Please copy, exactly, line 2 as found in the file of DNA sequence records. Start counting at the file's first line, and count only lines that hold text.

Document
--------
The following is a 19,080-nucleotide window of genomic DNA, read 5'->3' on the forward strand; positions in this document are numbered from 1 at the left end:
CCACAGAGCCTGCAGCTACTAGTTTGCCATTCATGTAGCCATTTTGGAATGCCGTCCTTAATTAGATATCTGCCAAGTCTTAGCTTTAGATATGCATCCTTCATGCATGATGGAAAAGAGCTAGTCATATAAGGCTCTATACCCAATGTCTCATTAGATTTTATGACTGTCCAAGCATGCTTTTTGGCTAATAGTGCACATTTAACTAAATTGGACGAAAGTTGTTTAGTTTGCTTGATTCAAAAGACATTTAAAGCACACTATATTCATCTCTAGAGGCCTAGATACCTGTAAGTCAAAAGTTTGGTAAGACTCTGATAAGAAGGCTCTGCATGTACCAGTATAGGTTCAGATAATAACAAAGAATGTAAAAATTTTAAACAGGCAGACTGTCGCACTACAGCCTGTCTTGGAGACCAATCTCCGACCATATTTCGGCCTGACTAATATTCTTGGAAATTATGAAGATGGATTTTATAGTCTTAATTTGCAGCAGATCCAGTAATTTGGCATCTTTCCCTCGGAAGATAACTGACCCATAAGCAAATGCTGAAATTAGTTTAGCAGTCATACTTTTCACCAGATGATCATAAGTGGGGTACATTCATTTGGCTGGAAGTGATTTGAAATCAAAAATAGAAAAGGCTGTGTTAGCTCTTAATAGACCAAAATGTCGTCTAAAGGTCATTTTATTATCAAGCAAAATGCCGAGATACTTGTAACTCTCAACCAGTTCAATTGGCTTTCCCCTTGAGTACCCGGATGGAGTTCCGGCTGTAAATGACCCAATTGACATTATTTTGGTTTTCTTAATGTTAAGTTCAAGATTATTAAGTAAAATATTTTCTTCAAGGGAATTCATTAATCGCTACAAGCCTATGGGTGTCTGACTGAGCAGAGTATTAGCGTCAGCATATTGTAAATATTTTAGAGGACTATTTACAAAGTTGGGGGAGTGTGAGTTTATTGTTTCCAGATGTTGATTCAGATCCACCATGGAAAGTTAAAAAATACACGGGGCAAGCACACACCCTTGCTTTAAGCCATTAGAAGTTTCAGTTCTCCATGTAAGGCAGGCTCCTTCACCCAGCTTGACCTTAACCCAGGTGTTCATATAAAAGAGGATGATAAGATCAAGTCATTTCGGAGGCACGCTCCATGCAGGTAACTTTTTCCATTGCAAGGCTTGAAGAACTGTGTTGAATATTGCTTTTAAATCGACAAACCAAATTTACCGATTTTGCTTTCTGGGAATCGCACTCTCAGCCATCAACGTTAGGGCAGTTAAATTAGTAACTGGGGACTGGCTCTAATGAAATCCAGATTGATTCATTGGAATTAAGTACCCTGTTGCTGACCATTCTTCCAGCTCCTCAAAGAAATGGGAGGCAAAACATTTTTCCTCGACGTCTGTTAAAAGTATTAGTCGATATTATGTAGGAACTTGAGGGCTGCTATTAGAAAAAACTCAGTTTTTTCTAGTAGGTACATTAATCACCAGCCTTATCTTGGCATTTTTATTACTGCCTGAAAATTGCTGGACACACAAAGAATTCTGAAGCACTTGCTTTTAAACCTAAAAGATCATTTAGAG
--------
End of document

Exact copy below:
CCACAGAGCCTGCAGCTACTAGTTTGCCATTCATGTAGCCATTTTGGAATGCCGTCCTTAATTAGATATCTGCCAAGTCTTAGCTTTAGATATGCATCCTTCATGCATGATGGAAAAGAGCTAGTCATATAAGGCTCTATACCCAATGTCTCATTAGATTTTATGACTGTCCAAGCATGCTTTTTGGCTAATAGTGCACATTTAACTAAATTGGACGAAAGTTGTTTAGTTTGCTTGATTCAAAAGACATTTAAAGCACACTATATTCATCTCTAGAGGCCTAGATACCTGTAAGTCAAAAGTTTGGTAAGACTCTGATAAGAAGGCTCTGCATGTACCAGTATAGGTTCAGATAATAACAAAGAATGTAAAAATTTTAAACAGGCAGACTGTCGCACTACAGCCTGTCTTGGAGACCAATCTCCGACCATATTTCGGCCTGACTAATATTCTTGGAAATTATGAAGATGGATTTTATAGTCTTAATTTGCAGCAGATCCAGTAATTTGGCATCTTTCCCTCGGAAGATAACTGACCCATAAGCAAATGCTGAAATTAGTTTAGCAGTCATACTTTTCACCAGATGATCATAAGTGGGGTACATTCATTTGGCTGGAAGTGATTTGAAATCAAAAATAGAAAAGGCTGTGTTAGCTCTTAATAGACCAAAATGTCGTCTAAAGGTCATTTTATTATCAAGCAAAATGCCGAGATACTTGTAACTCTCAACCAGTTCAATTGGCTTTCCCCTTGAGTACCCGGATGGAGTTCCGGCTGTAAATGACCCAATTGACATTATTTTGGTTTTCTTAATGTTAAGTTCAAGATTATTAAGTAAAATATTTTCTTCAAGGGAATTCATTAATCGCTACAAGCCTATGGGTGTCTGACTGAGCAGAGTATTAGCGTCAGCATATTGTAAATATTTTAGAGGACTATTTACAAAGTTGGGGGAGTGTGAGTTTATTGTTTCCAGATGTTGATTCAGATCCACCATGGAAAGTTAAAAAATACACGGGGCAAGCACACACCCTTGCTTTAAGCCATTAGAAGTTTCAGTTCTCCATGTAAGGCAGGCTCCTTCACCCAGCTTGACCTTAACCCAGGTGTTCATATAAAAGAGGATGATAAGATCAAGTCATTTCGGAGGCACGCTCCATGCAGGTAACTTTTTCCATTGCAAGGCTTGAAGAACTGTGTTGAATATTGCTTTTAAATCGACAAACCAAATTTACCGATTTTGCTTTCTGGGAATCGCACTCTCAGCCATCAACGTTAGGGCAGTTAAATTAGTAACTGGGGACTGGCTCTAATGAAATCCAGATTGATTCATTGGAATTAAGTACCCTGTTGCTGACCATTCTTCCAGCTCCTCAAAGAAATGGGAGGCAAAACATTTTTCCTCGACGTCTGTTAAAAGTATTAGTCGATATTATGTAGGAACTTGAGGGCTGCTATTAGAAAAAACTCAGTTTTTTCTAGTAGGTACATTAATCACCAGCCTTATCTTGGCATTTTTATTACTGCCTGAAAATTGCTGGACACACAAAGAATTCTGAAGCACTTGCTTTTAAACCTAAAAGATCATTTAGAG